A few years ago, I posted an article about a homeowner killing two burglars. I brought up some points, both good and bad, regarding the actions Mr. Smith took in self-defense. There were some heated comments and I remember receiving a bunch of nasty emails because some people didn’t appreciate the fact that I gave a nuanced opinion instead of picking a side in the pro-gun/anti-gun issue. We’re two years later now and Mr. Smith has been put on trial and has received his sentence:
Byron Smith has been found guilty of two counts of first-degree murder and two counts of second-degree murder. His sentence is life without parole.
Take some time to watch this video to listen to some of his testimony and audio evidence from the trial. You can also listen to more of the audio evidence here, starting around 4min. WARNING: NSFW, nor for children:
I’ll refer to both of these in a bit. First, I’d like to make a few points:
- It’s not about morality. I tried to explain this in my original article but noticed a lot of people didn’t get my point; I’m not arguing a moral point. I believe you definitely have a right to defend yourself in your own home. My article was about the specifics, about how Mr. Smith did that; the things he did both right and wrong. The same applies for this article.
- It’s about the law and its consequences. For decades now, I’ve been teaching self-defense and I’ve met tons of people who have a very skewed perspective on it. They think the self-defense laws give them a blanket permission to use violence in whatever way they want. My point in this article (and in most others here on my blog) is that this is bullshit. That’s not how society works, not for self-defense and neither for most other laws. It isn’t what you think that matters, it’s how the legal system sees it. If you willingly ignore this aspect, then you’re not all that bright…
That said, let’s take a look at the trial.
There are a couple factors that I believe convinced the jury to give a guilty verdict:
- Audio recording: Smith apparently set up a recording device that captured audio of the incident. I have no idea how or why he did that. The only thing you can conclude is that it offered incriminating evidence for the trial. It wasn’t just how he talked to the two burglars (“You’re dead.”) but perhaps more importantly, how he kept on commenting long after they were dead (“I think of them as vermin.”) All of this was incredibly useful evidence for the prosecution.
- The police statements. Some of the statements he gave were damning in and of themselves as they speak to the mindset or intent Smith had during the incident. When you give testimony that you did a “good, clean finishing shot”, it makes it virtually impossible to claim you were acting in self-defense.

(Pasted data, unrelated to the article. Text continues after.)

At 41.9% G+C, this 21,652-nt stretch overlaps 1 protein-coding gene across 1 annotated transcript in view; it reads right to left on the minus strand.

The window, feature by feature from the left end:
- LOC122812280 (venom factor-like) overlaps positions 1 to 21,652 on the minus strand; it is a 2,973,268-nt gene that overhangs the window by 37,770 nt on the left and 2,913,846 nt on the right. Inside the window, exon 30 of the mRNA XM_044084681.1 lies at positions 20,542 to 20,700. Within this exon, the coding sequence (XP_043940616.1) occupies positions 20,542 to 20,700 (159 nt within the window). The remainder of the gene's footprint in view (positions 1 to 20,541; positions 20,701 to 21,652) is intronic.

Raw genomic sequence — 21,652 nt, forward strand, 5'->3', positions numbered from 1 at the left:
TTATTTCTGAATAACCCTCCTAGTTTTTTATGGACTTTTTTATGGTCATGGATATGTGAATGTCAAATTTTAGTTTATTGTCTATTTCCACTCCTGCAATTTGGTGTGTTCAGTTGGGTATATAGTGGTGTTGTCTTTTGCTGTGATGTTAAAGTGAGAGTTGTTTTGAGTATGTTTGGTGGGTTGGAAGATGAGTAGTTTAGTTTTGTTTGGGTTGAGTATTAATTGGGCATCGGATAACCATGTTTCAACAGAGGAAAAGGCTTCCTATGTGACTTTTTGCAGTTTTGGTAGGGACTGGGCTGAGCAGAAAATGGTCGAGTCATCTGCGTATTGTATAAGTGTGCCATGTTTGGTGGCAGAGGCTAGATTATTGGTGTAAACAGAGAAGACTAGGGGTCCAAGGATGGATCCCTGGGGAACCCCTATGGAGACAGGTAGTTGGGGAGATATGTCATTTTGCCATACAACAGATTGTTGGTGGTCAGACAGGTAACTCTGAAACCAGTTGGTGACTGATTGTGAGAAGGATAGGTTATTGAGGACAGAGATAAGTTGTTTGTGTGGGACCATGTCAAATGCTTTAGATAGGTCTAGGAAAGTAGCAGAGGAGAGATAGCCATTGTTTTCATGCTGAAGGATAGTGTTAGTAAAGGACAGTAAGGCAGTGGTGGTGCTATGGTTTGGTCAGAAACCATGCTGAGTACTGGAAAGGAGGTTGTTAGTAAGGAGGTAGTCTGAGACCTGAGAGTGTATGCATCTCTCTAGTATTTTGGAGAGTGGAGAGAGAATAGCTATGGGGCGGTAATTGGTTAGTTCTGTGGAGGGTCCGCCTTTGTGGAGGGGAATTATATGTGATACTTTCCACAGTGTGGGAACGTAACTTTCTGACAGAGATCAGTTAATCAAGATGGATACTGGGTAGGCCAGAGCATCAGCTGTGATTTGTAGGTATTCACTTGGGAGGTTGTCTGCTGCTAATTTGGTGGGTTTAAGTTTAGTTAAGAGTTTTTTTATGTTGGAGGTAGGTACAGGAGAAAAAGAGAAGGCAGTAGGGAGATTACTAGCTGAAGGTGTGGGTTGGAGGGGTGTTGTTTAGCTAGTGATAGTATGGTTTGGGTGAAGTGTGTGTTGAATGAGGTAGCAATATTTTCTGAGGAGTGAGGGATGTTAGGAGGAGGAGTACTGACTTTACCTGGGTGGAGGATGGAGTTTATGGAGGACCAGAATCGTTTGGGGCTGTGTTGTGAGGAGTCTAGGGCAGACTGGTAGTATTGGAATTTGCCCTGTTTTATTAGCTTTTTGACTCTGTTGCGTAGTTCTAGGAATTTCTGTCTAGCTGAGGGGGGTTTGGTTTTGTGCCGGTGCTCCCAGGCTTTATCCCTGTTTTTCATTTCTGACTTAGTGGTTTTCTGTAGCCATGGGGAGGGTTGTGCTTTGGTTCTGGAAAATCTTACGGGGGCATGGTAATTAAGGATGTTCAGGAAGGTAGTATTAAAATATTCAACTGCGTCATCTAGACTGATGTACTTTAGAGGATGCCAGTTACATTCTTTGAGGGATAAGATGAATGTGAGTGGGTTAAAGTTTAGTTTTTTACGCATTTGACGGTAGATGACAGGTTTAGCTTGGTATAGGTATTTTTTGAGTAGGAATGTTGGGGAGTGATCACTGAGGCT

- Lack of remorse. Apparently, he showed little, if any, emotion during the trial. In general, it’s hard for juries to feel empathy for you if you remain stoic and uninterested while they hear gruesome details of what you did.
This trial is a perfect example of what I see is wrong with so many people’s mindsets when it comes to self-defense. So I can only repeat some of the things I said in the first article:
- Know the law. You need to know exactly what legal self-defense means in the place that you live. Not your opinion on it, but the actual laws and preferably also state and case law. Talk to police officers, lawyers, etc. to get that information. What you think of the law doesn’t matter, only what the law says and how the legal system interprets it. Mr. Smith seems to think his interpretation of the law was correct. This sentence shows you just how wrong he was. Don’t let that happen to you; make sure you know the law.
- Shut your mouth and get a lawyer. The audio evidence Mr. Smith gave was damning enough but his testimony during the interview with the police, rammed a few more nails in his coffin. I can’t imagine a lawyer advising his clients to say some of the things he did.
- End the threat, not the person. The one does not exclude the other, of course. However, your goal when using lethal force in self-defense is to end the threat to your life. If that means running away, then the law requires you to do so. If you can’t run away, then you are entitled to defend yourself, but a reasonable person (which is how the law measures your actions…) does so precisely to get away. A reasonable person doesn’t start shooting people in the face after they’re shot down (and don’t seem to be getting up…), then drags bodies around and then shoots the next person only to talk to a recording device for hours and then wait a day before getting the police involved. Very little of what Mr. Smith did that day was reasonable and he now pays the price for it.
If your first reaction to reading this is “Bullshit!” then I can only shake my head and offer this:
Mr. Smith probably agrees with you. That said, he is 65 years old and will probably die in jail, as I seriously doubt an appeal will change the verdict. Is your opinion worth that to you?